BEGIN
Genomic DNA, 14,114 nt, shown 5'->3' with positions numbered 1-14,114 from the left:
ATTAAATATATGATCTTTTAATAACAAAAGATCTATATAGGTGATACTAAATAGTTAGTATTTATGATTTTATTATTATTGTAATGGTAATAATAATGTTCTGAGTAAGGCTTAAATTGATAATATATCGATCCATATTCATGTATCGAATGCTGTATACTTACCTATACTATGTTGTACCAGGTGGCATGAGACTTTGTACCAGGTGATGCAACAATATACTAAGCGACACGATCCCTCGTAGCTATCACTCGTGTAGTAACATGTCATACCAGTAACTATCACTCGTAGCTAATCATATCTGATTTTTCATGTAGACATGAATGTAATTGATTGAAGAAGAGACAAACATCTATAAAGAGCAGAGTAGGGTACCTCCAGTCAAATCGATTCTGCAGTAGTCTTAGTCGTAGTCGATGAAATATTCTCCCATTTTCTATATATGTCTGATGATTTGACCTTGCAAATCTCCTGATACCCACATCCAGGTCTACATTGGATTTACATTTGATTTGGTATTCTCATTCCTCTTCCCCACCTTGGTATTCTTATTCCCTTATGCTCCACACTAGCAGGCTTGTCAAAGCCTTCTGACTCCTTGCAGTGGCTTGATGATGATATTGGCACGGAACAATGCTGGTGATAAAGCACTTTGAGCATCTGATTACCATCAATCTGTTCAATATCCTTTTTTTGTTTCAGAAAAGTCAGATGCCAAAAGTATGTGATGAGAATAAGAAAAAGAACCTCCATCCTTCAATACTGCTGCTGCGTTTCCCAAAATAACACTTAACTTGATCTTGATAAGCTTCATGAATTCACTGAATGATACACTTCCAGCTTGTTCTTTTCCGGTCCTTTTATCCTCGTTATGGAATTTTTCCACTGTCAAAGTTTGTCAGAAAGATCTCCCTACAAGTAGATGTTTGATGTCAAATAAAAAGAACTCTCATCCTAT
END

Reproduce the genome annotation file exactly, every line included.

Genomic DNA, 14,114 nt, shown 5'->3' with positions numbered 1-14,114 from the left:
ATTAAATATATGATCTTTTAATAACAAAAGATCTATATAGGTGATACTAAATAGTTAGTATTTATGATTTTATTATTATTGTAATGGTAATAATAATGTTCTGAGTAAGGCTTAAATTGATAATATATCGATCCATATTCATGTATCGAATGCTGTATACTTACCTATACTATGTTGTACCAGGTGGCATGAGACTTTGTACCAGGTGATGCAACAATATACTAAGCGACACGATCCCTCGTAGCTATCACTCGTGTAGTAACATGTCATACCAGTAACTATCACTCGTAGCTAATCATATCTGATTTTTCATGTAGACATGAATGTAATTGATTGAAGAAGAGACAAACATCTATAAAGAGCAGAGTAGGGTACCTCCAGTCAAATCGATTCTGCAGTAGTCTTAGTCGTAGTCGATGAAATATTCTCCCATTTTCTATATATGTCTGATGATTTGACCTTGCAAATCTCCTGATACCCACATCCAGGTCTACATTGGATTTACATTTGATTTGGTATTCTCATTCCTCTTCCCCACCTTGGTATTCTTATTCCCTTATGCTCCACACTAGCAGGCTTGTCAAAGCCTTCTGACTCCTTGCAGTGGCTTGATGATGATATTGGCACGGAACAATGCTGGTGATAAAGCACTTTGAGCATCTGATTACCATCAATCTGTTCAATATCCTTTTTTTGTTTCAGAAAAGTCAGATGCCAAAAGTATGTGATGAGAATAAGAAAAAGAACCTCCATCCTTCAATACTGCTGCTGCGTTTCCCAAAATAACACTTAACTTGATCTTGATAAGCTTCATGAATTCACTGAATGATACACTTCCAGCTTGTTCTTTTCCGGTCCTTTTATCCTCGTTATGGAATTTTTCCACTGTCAAAGTTTGTCAGAAAGATCTCCCTACAAGTAGATGTTTGATGTCAAATAAAAAGAACTCTCATCCTAT